Groups use Election Day to drum up early support

Posted Nov. 02, 2010, at 10:29 p.m.

BANGOR, Maine — Voters in Bangor on Tuesday saw no shortage of potential future referendum questions. Petitioners staffed tables at the Civic Center to educate residents about three local items that have generated considerable interest of late.

The first group of petitioners, led by resident Steve Sleeper, is hoping to build support for a referendum vote on the city’s plans to build a multimillion-dollar arena. The City Council has approved design plans but has not pulled the trigger on construction yet.

Sleeper believes the arena is too expensive and the financial burden ultimately would fall on taxpayers.

Another group, led by Bangor police dispatcher Jim Morrill, is hoping to gather enough signatures to support a referendum question that would reverse a recent City Council decision to consolidate Bangor police and fire dispatch with Penobscot County’s.

Morrill said the decision was made because of cost-savings concerns, but he doesn’t think the council has proved that any savings exist.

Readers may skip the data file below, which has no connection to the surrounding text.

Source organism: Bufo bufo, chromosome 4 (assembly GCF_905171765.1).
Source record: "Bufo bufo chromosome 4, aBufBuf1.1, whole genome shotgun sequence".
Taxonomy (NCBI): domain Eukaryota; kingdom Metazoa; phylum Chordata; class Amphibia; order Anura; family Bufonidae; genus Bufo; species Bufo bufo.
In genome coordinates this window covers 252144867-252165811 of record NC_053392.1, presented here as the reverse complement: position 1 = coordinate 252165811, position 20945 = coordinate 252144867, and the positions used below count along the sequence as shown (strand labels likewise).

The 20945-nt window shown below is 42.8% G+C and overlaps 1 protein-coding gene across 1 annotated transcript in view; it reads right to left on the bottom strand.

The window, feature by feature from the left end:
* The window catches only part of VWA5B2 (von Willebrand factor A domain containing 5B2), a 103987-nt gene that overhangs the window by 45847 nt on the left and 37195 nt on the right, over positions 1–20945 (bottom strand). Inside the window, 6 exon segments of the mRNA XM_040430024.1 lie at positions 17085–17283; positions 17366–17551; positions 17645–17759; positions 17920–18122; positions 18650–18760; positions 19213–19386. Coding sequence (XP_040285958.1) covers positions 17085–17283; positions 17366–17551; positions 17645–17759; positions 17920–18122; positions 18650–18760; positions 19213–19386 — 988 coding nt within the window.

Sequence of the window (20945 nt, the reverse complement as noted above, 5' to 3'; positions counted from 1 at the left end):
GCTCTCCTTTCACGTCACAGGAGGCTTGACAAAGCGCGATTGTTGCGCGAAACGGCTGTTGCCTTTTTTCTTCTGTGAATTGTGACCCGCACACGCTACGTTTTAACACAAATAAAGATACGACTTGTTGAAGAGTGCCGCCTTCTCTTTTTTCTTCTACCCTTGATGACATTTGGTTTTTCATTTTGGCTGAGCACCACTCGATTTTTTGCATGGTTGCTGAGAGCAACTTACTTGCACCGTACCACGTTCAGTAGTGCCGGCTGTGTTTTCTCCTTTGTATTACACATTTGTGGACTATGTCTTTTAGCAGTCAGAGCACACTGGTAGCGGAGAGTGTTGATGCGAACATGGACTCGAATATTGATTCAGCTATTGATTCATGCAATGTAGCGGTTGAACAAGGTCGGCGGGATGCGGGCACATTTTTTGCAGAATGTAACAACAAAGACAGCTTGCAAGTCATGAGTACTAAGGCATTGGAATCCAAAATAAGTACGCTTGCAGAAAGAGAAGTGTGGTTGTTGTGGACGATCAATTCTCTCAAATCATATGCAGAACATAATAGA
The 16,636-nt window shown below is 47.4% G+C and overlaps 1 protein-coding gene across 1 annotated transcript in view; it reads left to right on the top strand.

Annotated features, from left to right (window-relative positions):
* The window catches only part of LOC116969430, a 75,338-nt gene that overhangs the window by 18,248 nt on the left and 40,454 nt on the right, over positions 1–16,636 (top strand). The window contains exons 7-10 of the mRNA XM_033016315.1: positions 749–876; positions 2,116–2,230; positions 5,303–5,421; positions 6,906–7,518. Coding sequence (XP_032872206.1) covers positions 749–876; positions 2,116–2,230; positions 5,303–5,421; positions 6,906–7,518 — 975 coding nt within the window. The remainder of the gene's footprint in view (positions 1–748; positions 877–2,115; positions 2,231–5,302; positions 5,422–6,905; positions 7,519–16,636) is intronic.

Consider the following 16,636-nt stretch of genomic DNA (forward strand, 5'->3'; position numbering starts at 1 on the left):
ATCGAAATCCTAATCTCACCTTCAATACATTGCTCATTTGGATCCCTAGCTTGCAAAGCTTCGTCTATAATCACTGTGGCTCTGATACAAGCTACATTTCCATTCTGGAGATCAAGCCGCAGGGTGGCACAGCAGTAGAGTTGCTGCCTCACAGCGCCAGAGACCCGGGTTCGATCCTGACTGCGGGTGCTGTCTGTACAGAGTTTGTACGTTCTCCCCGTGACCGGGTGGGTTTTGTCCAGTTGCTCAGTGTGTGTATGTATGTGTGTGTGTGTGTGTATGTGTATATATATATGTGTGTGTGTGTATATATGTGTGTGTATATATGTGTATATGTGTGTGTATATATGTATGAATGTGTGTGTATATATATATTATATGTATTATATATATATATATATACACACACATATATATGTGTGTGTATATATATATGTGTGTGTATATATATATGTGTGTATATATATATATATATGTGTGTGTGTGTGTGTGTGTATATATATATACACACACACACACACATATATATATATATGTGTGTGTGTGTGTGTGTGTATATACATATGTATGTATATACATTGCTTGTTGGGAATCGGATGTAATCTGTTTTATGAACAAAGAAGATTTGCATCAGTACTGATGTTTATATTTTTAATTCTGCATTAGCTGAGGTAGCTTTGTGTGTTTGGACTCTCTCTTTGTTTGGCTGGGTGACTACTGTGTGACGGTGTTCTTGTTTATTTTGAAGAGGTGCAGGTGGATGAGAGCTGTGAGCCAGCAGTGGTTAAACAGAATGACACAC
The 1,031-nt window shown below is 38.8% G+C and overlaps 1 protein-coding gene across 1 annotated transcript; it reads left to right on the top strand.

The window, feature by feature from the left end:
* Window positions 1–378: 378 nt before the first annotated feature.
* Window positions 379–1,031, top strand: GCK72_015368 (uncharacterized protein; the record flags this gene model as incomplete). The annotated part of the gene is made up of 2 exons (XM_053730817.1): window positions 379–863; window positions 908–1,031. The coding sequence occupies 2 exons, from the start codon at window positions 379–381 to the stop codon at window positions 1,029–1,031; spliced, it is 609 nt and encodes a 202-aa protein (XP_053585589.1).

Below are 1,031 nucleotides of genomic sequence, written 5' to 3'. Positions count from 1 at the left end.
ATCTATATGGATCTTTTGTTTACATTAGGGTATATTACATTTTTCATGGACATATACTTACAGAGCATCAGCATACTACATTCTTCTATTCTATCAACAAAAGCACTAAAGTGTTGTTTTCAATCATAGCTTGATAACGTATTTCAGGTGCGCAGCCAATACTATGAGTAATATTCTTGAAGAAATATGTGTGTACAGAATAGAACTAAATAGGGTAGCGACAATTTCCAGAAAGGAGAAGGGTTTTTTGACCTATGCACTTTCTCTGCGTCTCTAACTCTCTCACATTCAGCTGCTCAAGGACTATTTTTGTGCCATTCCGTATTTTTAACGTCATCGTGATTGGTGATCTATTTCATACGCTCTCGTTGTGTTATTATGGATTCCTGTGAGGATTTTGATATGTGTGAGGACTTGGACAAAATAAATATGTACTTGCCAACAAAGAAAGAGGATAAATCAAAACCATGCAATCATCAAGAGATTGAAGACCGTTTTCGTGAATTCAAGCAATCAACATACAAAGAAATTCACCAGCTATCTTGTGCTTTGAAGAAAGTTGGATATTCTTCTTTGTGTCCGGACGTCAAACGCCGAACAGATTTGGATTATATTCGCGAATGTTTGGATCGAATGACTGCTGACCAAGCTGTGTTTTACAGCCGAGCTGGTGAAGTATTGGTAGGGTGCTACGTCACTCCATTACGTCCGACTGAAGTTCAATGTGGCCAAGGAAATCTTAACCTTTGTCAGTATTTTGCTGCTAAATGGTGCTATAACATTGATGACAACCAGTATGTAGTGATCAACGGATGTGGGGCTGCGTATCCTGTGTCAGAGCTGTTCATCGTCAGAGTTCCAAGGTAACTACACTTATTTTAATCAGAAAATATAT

The final group, led by resident Angela Hoy, was seeking support to force the City Council to make a decision on her proposal to set residency restrictions on certain registered sex offenders. Earlier this month, councilors tabled an ordinance amendment that would have created 750-foot buffers around schools, parks and other areas. The ordinance would apply only to sex offenders who committed felony crimes against victims under age 14 and would not apply retroactively.

Hoy said the council’s lack of action makes her think the city is trying to stonewall her initiative.

In order to force a local referendum vote, petitioners need to gather signatures equaling more than 10 percent of turnout from the most recent election. The signatures can be gathered over a period of 60 days but would need to be certified by the city clerk’s office before a question goes to voters.

If any of these three issues result in a referendum, a question could go to voters as early as next June, although the city also has the ability to schedule a special election.

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